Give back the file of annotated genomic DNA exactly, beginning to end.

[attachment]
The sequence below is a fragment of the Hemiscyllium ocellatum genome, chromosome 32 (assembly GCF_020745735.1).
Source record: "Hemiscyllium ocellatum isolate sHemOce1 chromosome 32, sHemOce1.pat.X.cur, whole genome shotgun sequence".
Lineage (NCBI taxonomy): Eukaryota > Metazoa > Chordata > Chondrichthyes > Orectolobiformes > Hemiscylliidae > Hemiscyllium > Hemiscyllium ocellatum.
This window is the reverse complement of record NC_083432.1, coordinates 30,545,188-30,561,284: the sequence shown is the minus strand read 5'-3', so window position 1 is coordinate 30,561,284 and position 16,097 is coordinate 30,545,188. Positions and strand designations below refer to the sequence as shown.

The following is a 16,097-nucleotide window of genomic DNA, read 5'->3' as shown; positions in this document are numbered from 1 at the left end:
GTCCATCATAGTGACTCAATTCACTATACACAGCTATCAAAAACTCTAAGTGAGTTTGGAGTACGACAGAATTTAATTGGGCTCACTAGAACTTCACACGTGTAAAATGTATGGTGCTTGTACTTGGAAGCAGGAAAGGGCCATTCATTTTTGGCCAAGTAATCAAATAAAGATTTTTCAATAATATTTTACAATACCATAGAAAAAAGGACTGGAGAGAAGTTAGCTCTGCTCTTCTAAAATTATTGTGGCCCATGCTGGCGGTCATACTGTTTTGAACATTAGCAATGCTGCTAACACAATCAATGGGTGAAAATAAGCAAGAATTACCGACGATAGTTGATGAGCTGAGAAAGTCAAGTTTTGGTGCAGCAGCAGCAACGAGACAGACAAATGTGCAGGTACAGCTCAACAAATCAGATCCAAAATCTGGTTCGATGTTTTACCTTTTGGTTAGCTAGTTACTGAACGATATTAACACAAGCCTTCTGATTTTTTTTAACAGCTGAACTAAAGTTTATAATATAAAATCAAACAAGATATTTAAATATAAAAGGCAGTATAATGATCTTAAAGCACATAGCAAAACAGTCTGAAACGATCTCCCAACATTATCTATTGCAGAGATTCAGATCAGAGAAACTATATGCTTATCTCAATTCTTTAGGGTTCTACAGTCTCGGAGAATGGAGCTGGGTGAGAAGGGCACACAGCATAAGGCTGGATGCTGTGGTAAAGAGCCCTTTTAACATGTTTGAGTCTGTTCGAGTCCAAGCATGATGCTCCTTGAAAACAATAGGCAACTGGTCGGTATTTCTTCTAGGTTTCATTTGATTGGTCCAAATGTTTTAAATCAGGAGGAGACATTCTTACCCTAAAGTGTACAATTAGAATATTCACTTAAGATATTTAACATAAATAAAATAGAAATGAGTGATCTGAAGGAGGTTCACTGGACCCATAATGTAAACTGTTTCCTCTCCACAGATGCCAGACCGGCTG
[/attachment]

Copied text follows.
The sequence below is a fragment of the Hemiscyllium ocellatum genome, chromosome 32 (assembly GCF_020745735.1).
Source record: "Hemiscyllium ocellatum isolate sHemOce1 chromosome 32, sHemOce1.pat.X.cur, whole genome shotgun sequence".
Lineage (NCBI taxonomy): Eukaryota > Metazoa > Chordata > Chondrichthyes > Orectolobiformes > Hemiscylliidae > Hemiscyllium > Hemiscyllium ocellatum.
This window is the reverse complement of record NC_083432.1, coordinates 30,545,188-30,561,284: the sequence shown is the minus strand read 5'-3', so window position 1 is coordinate 30,561,284 and position 16,097 is coordinate 30,545,188. Positions and strand designations below refer to the sequence as shown.

The following is a 16,097-nucleotide window of genomic DNA, read 5'->3' as shown; positions in this document are numbered from 1 at the left end:
GTCCATCATAGTGACTCAATTCACTATACACAGCTATCAAAAACTCTAAGTGAGTTTGGAGTACGACAGAATTTAATTGGGCTCACTAGAACTTCACACGTGTAAAATGTATGGTGCTTGTACTTGGAAGCAGGAAAGGGCCATTCATTTTTGGCCAAGTAATCAAATAAAGATTTTTCAATAATATTTTACAATACCATAGAAAAAAGGACTGGAGAGAAGTTAGCTCTGCTCTTCTAAAATTATTGTGGCCCATGCTGGCGGTCATACTGTTTTGAACATTAGCAATGCTGCTAACACAATCAATGGGTGAAAATAAGCAAGAATTACCGACGATAGTTGATGAGCTGAGAAAGTCAAGTTTTGGTGCAGCAGCAGCAACGAGACAGACAAATGTGCAGGTACAGCTCAACAAATCAGATCCAAAATCTGGTTCGATGTTTTACCTTTTGGTTAGCTAGTTACTGAACGATATTAACACAAGCCTTCTGATTTTTTTTAACAGCTGAACTAAAGTTTATAATATAAAATCAAACAAGATATTTAAATATAAAAGGCAGTATAATGATCTTAAAGCACATAGCAAAACAGTCTGAAACGATCTCCCAACATTATCTATTGCAGAGATTCAGATCAGAGAAACTATATGCTTATCTCAATTCTTTAGGGTTCTACAGTCTCGGAGAATGGAGCTGGGTGAGAAGGGCACACAGCATAAGGCTGGATGCTGTGGTAAAGAGCCCTTTTAACATGTTTGAGTCTGTTCGAGTCCAAGCATGATGCTCCTTGAAAACAATAGGCAACTGGTCGGTATTTCTTCTAGGTTTCATTTGATTGGTCCAAATGTTTTAAATCAGGAGGAGACATTCTTACCCTAAAGTGTACAATTAGAATATTCACTTAAGATATTTAACATAAATAAAATAGAAATGAGTGATCTGAAGGAGGTTCACTGGACCCATAATGTAAACTGTTTCCTCTCCACAGATGCCAGACCGGCTG